Federal Reserve: Economic Activity Expands

Seven out of 12 districts report modest economic growth.

Reports from the 12 Federal Reserve Districts continued to indicate that the economy expanded at a modest to moderate pace from early January through mid-February in most districts since the previous Beige Book report.

Economic growth increased at a modest pace in Boston, New York, Philadelphia, Atlanta, St. Louis, Minneapolis and Kansas City. Dallas, San Francisco, Chicago and Richmond all grew moderately with Cleveland continuing to rise at a steady pace into February.

Manufacturing activity accelerated somewhat, with most districts characterizing the pace of growth as moderate.

Home construction and sales continued to expand modestly in most districts, while residential rental markets were mixed. Home prices were steady to up modestly in most districts, and a number of districts noted low inventories of existing homes. Commercial real estate construction grew modestly, and sales and leasing activity grew moderately. Lending activity was steady to somewhat higher.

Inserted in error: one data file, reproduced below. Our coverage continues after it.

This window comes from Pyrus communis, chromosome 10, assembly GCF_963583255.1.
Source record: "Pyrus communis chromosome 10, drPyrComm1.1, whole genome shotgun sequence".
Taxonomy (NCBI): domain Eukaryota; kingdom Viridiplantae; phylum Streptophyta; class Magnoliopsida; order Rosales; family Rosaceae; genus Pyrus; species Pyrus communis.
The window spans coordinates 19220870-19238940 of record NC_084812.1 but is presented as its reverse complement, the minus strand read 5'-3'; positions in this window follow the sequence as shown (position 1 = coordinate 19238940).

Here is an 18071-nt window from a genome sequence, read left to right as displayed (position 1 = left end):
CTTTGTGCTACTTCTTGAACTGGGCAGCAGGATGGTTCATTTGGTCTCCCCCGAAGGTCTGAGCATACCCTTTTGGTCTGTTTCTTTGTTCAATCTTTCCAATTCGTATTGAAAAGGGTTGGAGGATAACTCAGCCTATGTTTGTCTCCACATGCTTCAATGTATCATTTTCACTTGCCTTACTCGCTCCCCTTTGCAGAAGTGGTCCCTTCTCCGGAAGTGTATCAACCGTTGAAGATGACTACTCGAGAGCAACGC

Consumer spending expanded modestly since the last report. Retail sales increased at a subdued pace across most of the nation, with a number of districts noting an ongoing shift from in-store to internet purchasing. Auto sales varied widely, but were said to be up in most districts. Tourism activity was mixed but mostly stronger.

Pricing pressures were little changed from the prior report. Most districts reported that selling prices were up modestly or moderately, though four indicated that prices had largely leveled off. Input prices were up modestly, on balance. Energy prices and farm prices were mixed but mostly steady, on balance, while prices for construction materials climbed in a number of districts.

Labor markets remained tight in early 2017, with some districts noting widening labor shortages. Employment grew moderately in most of the nation. In general, wages in most districts rose modestly or moderately, with a few reporting some pickup in the pace of wage growth.

 

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